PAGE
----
Cost-effectiveness Analysis of COVID-19 Case Isolation
6 Pages Posted: 18 May 2020
Date Written: May 18, 2020
Among the several pandemic intervention measures, two main strategies are proposed to isolate a COVID-19 patient with mild symptoms, isolating in the home which the patient may be sharing with other household members or isolating the patient in a hotel room to prevent his/her interaction with other householders. Australia practices home-isolation of confirmed cases with mild symptoms, suspected cases (people with symptoms awaiting laboratory results) and close contacts of cases, which ultimately increases the risk of infection of other household members regardless of their numerous hygienic actions. In this study, we use a decision tree model to compare the cost of these alternatives and provide insightful recommendations for policymakers and government members regarding the most cost-effective way of isolating a COVID-19 patient. Although, the cost of isolating a confirmed case in his/her home in an average Australian household, $1,248.00, is lower than the total cost of isolating a confirmed case in a hotel room, $4,069.80, we report that the decision should be reversed depending on the household size and the secondary household attack rate.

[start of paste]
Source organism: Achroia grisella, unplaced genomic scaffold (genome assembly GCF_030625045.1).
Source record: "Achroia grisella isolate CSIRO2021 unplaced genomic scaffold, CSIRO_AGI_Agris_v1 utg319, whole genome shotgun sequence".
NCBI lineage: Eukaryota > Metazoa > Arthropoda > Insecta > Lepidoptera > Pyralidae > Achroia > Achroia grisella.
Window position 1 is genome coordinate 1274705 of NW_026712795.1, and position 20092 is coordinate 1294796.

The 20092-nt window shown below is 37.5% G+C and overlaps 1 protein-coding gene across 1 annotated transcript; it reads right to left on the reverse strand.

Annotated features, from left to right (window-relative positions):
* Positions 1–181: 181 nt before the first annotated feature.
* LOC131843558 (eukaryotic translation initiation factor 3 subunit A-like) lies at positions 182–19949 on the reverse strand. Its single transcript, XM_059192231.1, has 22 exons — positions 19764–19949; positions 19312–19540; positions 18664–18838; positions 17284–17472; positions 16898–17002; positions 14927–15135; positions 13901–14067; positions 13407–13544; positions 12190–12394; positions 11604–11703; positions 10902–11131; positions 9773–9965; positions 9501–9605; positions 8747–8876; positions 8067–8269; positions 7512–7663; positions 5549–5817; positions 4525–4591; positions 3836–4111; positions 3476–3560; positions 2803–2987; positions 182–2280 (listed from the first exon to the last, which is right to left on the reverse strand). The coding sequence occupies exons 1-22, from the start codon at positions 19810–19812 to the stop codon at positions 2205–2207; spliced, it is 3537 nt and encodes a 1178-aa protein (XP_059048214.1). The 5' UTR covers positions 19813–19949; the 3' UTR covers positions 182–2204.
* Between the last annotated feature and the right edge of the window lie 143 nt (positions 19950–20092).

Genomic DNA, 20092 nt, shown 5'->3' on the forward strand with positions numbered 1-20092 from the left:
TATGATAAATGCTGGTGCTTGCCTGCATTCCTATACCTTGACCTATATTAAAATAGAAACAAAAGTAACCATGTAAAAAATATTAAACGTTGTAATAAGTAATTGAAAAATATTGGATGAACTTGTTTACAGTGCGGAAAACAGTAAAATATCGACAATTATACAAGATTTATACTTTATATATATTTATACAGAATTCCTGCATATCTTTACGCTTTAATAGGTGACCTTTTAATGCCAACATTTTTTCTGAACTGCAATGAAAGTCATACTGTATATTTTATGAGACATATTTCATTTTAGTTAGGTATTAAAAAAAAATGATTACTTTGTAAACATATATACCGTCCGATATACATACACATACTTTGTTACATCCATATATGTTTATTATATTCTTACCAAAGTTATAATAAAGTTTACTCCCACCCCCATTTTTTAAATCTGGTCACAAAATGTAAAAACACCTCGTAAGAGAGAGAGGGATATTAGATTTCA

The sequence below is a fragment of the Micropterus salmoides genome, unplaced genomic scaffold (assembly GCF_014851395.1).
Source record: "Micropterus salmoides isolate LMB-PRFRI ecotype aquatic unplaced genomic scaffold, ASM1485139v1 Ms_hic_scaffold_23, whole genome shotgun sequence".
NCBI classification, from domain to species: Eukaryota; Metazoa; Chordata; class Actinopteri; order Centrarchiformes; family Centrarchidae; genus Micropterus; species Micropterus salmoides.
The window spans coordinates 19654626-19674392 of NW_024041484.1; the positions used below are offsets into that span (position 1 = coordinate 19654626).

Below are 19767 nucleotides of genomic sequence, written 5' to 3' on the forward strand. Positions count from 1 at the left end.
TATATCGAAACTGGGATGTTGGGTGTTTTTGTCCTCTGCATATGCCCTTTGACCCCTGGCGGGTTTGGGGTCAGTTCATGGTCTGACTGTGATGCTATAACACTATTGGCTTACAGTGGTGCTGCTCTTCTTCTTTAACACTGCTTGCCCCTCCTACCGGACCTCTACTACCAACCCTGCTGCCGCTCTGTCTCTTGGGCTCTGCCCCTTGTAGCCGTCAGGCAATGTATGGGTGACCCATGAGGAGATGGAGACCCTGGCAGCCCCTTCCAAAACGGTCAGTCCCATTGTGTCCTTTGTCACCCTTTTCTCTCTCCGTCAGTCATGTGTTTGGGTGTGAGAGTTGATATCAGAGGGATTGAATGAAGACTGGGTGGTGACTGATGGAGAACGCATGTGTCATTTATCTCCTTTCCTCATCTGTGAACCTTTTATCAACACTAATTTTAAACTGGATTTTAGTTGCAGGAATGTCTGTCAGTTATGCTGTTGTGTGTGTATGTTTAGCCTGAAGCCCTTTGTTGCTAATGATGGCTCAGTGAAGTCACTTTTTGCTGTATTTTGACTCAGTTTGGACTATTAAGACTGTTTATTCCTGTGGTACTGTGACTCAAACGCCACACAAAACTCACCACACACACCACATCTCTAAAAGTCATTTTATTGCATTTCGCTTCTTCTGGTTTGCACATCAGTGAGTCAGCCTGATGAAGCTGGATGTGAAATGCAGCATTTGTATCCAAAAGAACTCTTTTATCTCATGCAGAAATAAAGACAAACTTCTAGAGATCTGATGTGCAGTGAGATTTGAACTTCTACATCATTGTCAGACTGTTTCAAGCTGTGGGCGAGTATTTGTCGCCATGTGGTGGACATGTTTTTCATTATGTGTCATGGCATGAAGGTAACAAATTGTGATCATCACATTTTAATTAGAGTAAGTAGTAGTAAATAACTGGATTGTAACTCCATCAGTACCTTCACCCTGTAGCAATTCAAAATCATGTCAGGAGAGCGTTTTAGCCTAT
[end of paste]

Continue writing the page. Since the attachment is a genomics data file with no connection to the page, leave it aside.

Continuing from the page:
Keywords: COVID-19 pandemic, self-isolation, cost-effectiveness analysis, decision tree
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